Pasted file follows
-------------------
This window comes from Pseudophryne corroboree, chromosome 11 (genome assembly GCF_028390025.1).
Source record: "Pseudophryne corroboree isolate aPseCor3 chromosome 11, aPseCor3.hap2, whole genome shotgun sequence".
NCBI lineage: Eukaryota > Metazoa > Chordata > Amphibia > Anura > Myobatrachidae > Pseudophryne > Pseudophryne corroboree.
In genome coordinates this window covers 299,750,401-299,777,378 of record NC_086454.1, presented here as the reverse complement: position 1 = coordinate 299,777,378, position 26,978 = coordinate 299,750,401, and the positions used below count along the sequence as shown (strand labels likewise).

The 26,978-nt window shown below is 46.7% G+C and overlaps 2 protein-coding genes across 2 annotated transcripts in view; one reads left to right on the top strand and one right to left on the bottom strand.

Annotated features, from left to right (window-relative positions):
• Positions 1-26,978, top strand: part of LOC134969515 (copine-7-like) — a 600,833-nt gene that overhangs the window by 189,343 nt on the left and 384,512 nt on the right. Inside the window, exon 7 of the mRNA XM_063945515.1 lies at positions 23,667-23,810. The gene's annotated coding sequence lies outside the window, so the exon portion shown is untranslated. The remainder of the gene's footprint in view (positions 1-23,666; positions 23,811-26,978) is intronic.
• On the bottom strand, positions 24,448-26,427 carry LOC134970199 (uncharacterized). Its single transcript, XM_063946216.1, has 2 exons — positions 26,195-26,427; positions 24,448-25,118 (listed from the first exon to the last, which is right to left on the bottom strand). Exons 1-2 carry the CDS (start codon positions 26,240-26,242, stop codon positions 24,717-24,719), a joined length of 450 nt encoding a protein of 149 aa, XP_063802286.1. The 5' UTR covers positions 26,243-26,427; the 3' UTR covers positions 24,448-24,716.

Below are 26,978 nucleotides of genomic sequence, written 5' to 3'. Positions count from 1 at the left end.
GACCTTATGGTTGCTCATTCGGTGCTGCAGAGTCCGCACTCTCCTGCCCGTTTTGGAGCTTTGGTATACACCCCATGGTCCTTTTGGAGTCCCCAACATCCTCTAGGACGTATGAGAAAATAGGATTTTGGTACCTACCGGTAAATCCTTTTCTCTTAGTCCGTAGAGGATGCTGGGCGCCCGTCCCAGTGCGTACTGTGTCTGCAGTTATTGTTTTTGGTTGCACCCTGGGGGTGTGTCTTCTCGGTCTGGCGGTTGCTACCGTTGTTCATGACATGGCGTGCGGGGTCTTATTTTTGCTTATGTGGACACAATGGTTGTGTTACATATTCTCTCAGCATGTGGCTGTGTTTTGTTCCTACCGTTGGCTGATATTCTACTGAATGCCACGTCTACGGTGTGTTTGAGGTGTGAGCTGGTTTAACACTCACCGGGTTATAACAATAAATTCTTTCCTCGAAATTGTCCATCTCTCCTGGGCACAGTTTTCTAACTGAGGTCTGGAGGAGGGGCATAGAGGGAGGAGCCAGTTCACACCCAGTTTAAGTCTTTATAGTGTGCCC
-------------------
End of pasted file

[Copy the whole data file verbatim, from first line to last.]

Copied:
This window comes from Pseudophryne corroboree, chromosome 11 (genome assembly GCF_028390025.1).
Source record: "Pseudophryne corroboree isolate aPseCor3 chromosome 11, aPseCor3.hap2, whole genome shotgun sequence".
NCBI lineage: Eukaryota > Metazoa > Chordata > Amphibia > Anura > Myobatrachidae > Pseudophryne > Pseudophryne corroboree.
In genome coordinates this window covers 299,750,401-299,777,378 of record NC_086454.1, presented here as the reverse complement: position 1 = coordinate 299,777,378, position 26,978 = coordinate 299,750,401, and the positions used below count along the sequence as shown (strand labels likewise).

The 26,978-nt window shown below is 46.7% G+C and overlaps 2 protein-coding genes across 2 annotated transcripts in view; one reads left to right on the top strand and one right to left on the bottom strand.

Annotated features, from left to right (window-relative positions):
• Positions 1-26,978, top strand: part of LOC134969515 (copine-7-like) — a 600,833-nt gene that overhangs the window by 189,343 nt on the left and 384,512 nt on the right. Inside the window, exon 7 of the mRNA XM_063945515.1 lies at positions 23,667-23,810. The gene's annotated coding sequence lies outside the window, so the exon portion shown is untranslated. The remainder of the gene's footprint in view (positions 1-23,666; positions 23,811-26,978) is intronic.
• On the bottom strand, positions 24,448-26,427 carry LOC134970199 (uncharacterized). Its single transcript, XM_063946216.1, has 2 exons — positions 26,195-26,427; positions 24,448-25,118 (listed from the first exon to the last, which is right to left on the bottom strand). Exons 1-2 carry the CDS (start codon positions 26,240-26,242, stop codon positions 24,717-24,719), a joined length of 450 nt encoding a protein of 149 aa, XP_063802286.1. The 5' UTR covers positions 26,243-26,427; the 3' UTR covers positions 24,448-24,716.

Below are 26,978 nucleotides of genomic sequence, written 5' to 3'. Positions count from 1 at the left end.
GACCTTATGGTTGCTCATTCGGTGCTGCAGAGTCCGCACTCTCCTGCCCGTTTTGGAGCTTTGGTATACACCCCATGGTCCTTTTGGAGTCCCCAACATCCTCTAGGACGTATGAGAAAATAGGATTTTGGTACCTACCGGTAAATCCTTTTCTCTTAGTCCGTAGAGGATGCTGGGCGCCCGTCCCAGTGCGTACTGTGTCTGCAGTTATTGTTTTTGGTTGCACCCTGGGGGTGTGTCTTCTCGGTCTGGCGGTTGCTACCGTTGTTCATGACATGGCGTGCGGGGTCTTATTTTTGCTTATGTGGACACAATGGTTGTGTTACATATTCTCTCAGCATGTGGCTGTGTTTTGTTCCTACCGTTGGCTGATATTCTACTGAATGCCACGTCTACGGTGTGTTTGAGGTGTGAGCTGGTTTAACACTCACCGGGTTATAACAATAAATTCTTTCCTCGAAATTGTCCATCTCTCCTGGGCACAGTTTTCTAACTGAGGTCTGGAGGAGGGGCATAGAGGGAGGAGCCAGTTCACACCCAGTTTAAGTCTTTATAGTGTGCCC